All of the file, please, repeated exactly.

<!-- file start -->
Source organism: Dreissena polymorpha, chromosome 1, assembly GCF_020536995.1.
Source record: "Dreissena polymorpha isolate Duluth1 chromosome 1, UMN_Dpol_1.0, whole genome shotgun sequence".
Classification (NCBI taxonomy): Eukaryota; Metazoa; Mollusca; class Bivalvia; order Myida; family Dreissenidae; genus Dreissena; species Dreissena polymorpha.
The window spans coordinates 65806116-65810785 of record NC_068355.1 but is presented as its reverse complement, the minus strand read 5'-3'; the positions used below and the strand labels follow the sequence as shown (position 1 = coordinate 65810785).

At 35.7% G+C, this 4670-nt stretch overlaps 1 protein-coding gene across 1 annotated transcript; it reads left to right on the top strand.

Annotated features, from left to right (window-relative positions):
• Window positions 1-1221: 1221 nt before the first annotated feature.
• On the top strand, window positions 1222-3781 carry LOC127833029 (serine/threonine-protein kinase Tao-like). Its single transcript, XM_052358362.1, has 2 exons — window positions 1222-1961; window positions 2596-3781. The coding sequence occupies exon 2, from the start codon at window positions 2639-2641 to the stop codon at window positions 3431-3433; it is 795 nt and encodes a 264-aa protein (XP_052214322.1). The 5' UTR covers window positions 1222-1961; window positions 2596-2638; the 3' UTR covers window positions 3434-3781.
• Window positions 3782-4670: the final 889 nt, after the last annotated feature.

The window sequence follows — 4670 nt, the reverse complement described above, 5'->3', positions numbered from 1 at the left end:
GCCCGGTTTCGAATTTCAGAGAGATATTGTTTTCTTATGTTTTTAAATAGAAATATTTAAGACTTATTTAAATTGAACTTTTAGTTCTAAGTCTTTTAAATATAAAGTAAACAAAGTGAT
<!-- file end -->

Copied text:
Source organism: Dreissena polymorpha, chromosome 1, assembly GCF_020536995.1.
Source record: "Dreissena polymorpha isolate Duluth1 chromosome 1, UMN_Dpol_1.0, whole genome shotgun sequence".
Classification (NCBI taxonomy): Eukaryota; Metazoa; Mollusca; class Bivalvia; order Myida; family Dreissenidae; genus Dreissena; species Dreissena polymorpha.
The window spans coordinates 65806116-65810785 of record NC_068355.1 but is presented as its reverse complement, the minus strand read 5'-3'; the positions used below and the strand labels follow the sequence as shown (position 1 = coordinate 65810785).

At 35.7% G+C, this 4670-nt stretch overlaps 1 protein-coding gene across 1 annotated transcript; it reads left to right on the top strand.

Annotated features, from left to right (window-relative positions):
• Window positions 1-1221: 1221 nt before the first annotated feature.
• On the top strand, window positions 1222-3781 carry LOC127833029 (serine/threonine-protein kinase Tao-like). Its single transcript, XM_052358362.1, has 2 exons — window positions 1222-1961; window positions 2596-3781. The coding sequence occupies exon 2, from the start codon at window positions 2639-2641 to the stop codon at window positions 3431-3433; it is 795 nt and encodes a 264-aa protein (XP_052214322.1). The 5' UTR covers window positions 1222-1961; window positions 2596-2638; the 3' UTR covers window positions 3434-3781.
• Window positions 3782-4670: the final 889 nt, after the last annotated feature.

The window sequence follows — 4670 nt, the reverse complement described above, 5'->3', positions numbered from 1 at the left end:
GCCCGGTTTCGAATTTCAGAGAGATATTGTTTTCTTATGTTTTTAAATAGAAATATTTAAGACTTATTTAAATTGAACTTTTAGTTCTAAGTCTTTTAAATATAAAGTAAACAAAGTGAT